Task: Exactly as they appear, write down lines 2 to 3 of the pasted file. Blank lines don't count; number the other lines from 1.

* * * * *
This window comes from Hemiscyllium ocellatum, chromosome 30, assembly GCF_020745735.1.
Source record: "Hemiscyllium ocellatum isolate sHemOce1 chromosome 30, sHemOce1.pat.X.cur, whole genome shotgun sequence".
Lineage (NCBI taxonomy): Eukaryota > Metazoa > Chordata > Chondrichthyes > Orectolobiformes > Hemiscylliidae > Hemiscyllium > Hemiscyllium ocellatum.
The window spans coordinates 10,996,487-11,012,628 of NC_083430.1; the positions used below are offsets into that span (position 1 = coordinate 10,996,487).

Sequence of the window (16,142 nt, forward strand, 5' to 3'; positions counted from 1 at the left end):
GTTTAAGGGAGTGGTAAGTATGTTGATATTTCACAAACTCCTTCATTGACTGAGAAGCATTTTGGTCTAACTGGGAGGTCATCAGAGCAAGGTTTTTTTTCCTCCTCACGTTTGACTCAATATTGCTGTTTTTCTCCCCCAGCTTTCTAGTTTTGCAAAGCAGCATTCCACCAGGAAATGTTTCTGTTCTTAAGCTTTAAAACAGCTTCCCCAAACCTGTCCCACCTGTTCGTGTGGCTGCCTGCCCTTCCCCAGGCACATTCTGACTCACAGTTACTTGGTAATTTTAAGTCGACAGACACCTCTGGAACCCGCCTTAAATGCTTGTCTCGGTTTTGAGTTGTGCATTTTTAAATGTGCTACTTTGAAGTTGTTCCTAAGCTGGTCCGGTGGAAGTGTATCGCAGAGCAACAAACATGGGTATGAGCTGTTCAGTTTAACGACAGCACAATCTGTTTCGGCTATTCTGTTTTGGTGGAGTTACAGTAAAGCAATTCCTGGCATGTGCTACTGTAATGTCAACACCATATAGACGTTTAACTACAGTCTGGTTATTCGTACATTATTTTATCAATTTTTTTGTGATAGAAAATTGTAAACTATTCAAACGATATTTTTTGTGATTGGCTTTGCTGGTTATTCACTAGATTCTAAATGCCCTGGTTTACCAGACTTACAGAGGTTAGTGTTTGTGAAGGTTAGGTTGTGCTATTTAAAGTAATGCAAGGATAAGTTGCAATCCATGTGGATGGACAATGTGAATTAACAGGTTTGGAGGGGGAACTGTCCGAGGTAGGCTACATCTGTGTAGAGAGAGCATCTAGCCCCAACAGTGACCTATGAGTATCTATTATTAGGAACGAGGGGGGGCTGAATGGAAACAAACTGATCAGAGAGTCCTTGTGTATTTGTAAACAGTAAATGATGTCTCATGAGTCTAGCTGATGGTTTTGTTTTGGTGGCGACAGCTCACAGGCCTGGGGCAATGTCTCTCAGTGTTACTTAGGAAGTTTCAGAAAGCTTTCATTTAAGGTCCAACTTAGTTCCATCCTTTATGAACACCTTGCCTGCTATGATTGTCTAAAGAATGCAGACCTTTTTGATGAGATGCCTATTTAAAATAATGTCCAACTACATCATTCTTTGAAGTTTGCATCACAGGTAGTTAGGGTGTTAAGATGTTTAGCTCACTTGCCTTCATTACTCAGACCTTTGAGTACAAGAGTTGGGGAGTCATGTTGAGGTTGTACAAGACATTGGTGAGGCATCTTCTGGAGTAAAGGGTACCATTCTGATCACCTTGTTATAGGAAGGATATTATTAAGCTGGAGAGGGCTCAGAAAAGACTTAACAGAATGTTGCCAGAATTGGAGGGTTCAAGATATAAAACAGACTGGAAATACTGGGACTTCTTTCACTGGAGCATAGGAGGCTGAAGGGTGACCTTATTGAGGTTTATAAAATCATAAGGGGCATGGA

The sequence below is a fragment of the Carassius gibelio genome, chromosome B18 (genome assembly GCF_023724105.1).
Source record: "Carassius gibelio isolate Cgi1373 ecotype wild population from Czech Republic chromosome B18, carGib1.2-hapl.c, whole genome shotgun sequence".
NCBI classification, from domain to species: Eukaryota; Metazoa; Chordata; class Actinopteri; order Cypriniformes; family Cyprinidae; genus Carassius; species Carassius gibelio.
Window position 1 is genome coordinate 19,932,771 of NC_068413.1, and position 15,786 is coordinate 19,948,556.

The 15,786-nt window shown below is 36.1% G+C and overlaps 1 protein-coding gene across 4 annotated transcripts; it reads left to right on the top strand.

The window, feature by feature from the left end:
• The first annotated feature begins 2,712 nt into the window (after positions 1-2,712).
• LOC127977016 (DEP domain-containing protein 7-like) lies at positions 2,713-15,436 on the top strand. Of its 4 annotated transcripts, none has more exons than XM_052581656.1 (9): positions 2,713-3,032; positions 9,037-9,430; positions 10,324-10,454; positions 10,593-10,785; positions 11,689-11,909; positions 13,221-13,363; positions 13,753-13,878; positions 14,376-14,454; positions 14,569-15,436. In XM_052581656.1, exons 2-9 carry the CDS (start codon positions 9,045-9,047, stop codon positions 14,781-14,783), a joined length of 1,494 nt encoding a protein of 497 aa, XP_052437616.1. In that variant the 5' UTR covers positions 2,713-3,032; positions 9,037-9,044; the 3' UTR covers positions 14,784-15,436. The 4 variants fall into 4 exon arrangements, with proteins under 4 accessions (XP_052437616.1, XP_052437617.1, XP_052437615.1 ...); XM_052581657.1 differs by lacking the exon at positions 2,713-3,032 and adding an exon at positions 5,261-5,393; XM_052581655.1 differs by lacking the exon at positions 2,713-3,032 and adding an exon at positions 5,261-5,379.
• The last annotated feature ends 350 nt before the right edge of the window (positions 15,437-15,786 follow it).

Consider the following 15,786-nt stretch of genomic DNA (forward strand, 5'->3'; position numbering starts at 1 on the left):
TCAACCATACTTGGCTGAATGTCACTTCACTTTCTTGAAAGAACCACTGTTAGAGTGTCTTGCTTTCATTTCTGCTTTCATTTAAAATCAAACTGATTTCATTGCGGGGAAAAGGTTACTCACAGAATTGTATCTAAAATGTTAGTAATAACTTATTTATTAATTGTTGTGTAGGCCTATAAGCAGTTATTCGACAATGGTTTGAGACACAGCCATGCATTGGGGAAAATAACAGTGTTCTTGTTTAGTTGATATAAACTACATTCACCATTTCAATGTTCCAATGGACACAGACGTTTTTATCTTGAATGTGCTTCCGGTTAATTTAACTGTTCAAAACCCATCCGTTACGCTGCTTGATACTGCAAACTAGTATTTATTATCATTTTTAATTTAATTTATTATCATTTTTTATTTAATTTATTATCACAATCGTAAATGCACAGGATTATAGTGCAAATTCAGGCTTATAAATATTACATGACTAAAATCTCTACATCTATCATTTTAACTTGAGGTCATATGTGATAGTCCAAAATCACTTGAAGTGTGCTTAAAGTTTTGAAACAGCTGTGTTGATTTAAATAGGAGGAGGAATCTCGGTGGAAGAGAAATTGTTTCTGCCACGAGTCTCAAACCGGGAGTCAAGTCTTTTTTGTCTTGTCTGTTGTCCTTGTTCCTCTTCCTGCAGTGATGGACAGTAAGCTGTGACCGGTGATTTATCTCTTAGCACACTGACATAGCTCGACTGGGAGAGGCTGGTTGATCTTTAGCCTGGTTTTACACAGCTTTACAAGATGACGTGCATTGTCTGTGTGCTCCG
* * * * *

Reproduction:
Source record: "Hemiscyllium ocellatum isolate sHemOce1 chromosome 30, sHemOce1.pat.X.cur, whole genome shotgun sequence".
Lineage (NCBI taxonomy): Eukaryota > Metazoa > Chordata > Chondrichthyes > Orectolobiformes > Hemiscylliidae > Hemiscyllium > Hemiscyllium ocellatum.